I don't know what magazine or product these pics could possibly be for. Personally, I suspect that Stallone just wasn't over with his robot fetish from Rocky III (1982).

At the time, I was surprised that Cannon never went ahead with a Cobra sequel as clearly this was meant to kick off another franchise for Stallone. I don't know why a Cobra 2 never came to be but I think the real bummer is that no one ever had the notion to mount a dual sequel/crossover with the Chuck Norris hit Silent Rage, the 1982 film that pitted Norris as a small town sheriff against a nearly invulnerable, scientifically altered psycho, played by Brian Libby.

To have Stallone and Norris in their prime taking on the team of Libby and Thompson - man, what a gift that would've been to '80s action buffs. But, as every kid learns on Christmas morning, you can't always get what you want.

Wednesday, December 28, 2011

Say It Isn't So!

Fans of quality film criticism and of great writing in general suffered a blow yesterday as the mystery man behind Arbogast on Film posted his final blog entry, citing personal reasons for closing shop. Even though AoF's subheading promised "an investigation into the mystery of cinema that can only end with my death," I have to say I'm happy that much less drastic circumstances were responsible for the end of my favorite blog.

While no new entries will be coming (unless Arbo experiences a change of heart down the line), the good news is that AoF's blog archive will remain online as a resource. Personally, I think Arbo ought to compile his many posts and put 'em in a book. I know for damn sure that's a volume of film criticism I'd be happy to own.

Tuesday, December 27, 2011

The Best Of 2011

This year wasn't exactly a booming one for horror but even if 2011 was somewhat soft for genre fare, it still delivered its share of memorable scares - even if some of the best were found on the small screen. Over at Shock Till You Drop, my top five of 2011 are listed, along with a few honorable mentions. Some might find my top pick questionable (or all of my picks, for that matter) but when I look back on 2011, there's no question what my number one genre addiction was.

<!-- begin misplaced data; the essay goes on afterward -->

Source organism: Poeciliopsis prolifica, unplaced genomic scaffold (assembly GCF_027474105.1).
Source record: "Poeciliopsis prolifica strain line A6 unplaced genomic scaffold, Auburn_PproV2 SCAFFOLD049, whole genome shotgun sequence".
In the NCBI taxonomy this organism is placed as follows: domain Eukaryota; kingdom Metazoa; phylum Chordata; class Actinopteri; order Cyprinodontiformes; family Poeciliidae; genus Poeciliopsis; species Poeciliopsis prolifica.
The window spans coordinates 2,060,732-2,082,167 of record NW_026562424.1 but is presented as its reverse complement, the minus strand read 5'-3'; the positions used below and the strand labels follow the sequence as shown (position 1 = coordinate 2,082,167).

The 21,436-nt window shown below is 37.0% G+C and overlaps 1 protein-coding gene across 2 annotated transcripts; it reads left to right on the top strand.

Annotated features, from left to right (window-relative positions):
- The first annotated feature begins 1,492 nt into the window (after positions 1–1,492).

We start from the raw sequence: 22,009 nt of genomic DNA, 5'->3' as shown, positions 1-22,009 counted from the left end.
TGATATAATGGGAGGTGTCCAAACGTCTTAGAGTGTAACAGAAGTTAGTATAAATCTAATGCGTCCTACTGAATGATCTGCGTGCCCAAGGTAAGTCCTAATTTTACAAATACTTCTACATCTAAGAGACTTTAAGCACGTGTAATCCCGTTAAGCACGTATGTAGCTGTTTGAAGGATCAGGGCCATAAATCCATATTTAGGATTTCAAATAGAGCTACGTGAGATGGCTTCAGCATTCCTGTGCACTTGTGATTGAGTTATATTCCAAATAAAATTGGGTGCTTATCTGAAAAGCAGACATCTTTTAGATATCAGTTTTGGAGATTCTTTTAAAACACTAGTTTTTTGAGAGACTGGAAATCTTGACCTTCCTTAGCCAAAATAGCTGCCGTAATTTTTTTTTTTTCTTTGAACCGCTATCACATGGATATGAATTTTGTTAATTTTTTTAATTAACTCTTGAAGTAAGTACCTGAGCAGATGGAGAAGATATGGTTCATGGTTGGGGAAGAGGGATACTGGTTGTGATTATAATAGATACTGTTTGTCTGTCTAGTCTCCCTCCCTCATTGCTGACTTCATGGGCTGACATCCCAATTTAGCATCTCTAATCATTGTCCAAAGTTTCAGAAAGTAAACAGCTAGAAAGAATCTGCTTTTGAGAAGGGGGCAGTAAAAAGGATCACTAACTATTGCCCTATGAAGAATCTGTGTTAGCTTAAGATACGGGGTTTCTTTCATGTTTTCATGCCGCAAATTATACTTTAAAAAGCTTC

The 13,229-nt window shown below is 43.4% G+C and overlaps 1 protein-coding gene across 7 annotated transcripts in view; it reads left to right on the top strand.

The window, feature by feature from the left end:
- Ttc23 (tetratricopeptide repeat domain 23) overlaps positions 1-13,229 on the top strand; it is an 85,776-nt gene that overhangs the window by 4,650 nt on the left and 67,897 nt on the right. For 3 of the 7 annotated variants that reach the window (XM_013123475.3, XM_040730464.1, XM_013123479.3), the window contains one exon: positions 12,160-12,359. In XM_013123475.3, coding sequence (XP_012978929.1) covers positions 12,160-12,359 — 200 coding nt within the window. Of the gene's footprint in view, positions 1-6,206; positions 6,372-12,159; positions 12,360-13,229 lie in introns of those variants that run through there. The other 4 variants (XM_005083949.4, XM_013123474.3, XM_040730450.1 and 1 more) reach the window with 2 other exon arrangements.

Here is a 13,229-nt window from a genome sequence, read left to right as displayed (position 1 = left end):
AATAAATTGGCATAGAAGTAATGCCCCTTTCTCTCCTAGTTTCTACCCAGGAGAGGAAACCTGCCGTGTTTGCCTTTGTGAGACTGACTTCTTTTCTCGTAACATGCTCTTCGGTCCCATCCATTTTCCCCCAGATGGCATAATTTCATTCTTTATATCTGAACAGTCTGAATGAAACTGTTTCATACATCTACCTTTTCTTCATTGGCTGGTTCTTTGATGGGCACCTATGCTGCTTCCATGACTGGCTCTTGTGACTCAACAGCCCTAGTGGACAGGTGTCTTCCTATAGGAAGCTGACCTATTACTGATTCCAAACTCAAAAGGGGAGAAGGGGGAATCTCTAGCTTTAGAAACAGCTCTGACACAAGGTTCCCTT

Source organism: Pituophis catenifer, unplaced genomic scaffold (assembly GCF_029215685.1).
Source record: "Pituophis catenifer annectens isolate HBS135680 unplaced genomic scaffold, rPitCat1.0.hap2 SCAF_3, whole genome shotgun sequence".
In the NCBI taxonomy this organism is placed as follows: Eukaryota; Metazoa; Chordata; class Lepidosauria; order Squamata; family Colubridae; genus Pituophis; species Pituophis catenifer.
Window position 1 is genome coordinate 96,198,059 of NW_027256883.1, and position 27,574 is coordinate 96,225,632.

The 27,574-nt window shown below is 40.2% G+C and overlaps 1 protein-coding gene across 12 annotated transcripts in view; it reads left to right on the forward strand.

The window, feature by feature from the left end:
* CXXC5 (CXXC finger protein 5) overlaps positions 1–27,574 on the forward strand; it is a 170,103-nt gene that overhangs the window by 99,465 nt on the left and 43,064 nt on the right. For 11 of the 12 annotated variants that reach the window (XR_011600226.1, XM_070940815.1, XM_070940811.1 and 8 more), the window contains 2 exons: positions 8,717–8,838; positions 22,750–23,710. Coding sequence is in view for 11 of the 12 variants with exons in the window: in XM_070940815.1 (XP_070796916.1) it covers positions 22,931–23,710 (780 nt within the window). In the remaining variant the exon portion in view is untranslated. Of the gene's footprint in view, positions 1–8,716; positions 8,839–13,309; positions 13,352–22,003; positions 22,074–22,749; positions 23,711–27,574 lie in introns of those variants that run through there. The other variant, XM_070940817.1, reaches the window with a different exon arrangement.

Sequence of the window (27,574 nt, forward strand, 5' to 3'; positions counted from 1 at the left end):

All in all, I'd consider 2011 to be a definite improvement over 2010. Hopefully the films of 2012 will be even better.

Sunday, December 25, 2011

Happy Holidays

The Christmas crunch has taken its toll on my productivity here but now that the holiday is winding down at last, I expect to be blogging more frequently. Whatever holiday you celebrate at this time of year and whoever you celebrate it with, I hope it was a joyous occasion.

Sunday, December 11, 2011

"What Happened To Old-Fashioned Horror?"

Here's a clip (posted by Freddy in Space as their Vintage Video of the Week) that will stir some memories for any horror fan who grew up in the '80s: a concerned report circa 1987 titled "VCR Horrors" from ABC's newsmagazine 20/20 on the rising appetite among America's young people for violent entertainment, then more readily accessible than ever thanks to home video.

Here, give it a watch:

Man, that's good stuff. Vintage cluelessness towards horror. But the kind of uninformed hand-wringing found in that report was a big part of what made the genre so appealing to kids back in the '80s - like heavy metal, horror was outlaw stuff, considered dangerous by most parents and teachers. Watching that report actually makes me a little sad that those alarmist days are gone for good. Now that the generation that grew up renting hardcore horror every week have become adults with kids of their own, it's hard for even the most extreme horror to be seen as a threat to the fabric of society. You know, when you spent your teen years watching films like Make Them Die Slowly and grew up mentally unscathed, The Human Centipede doesn't seem like a viable scapegoat for society's ills.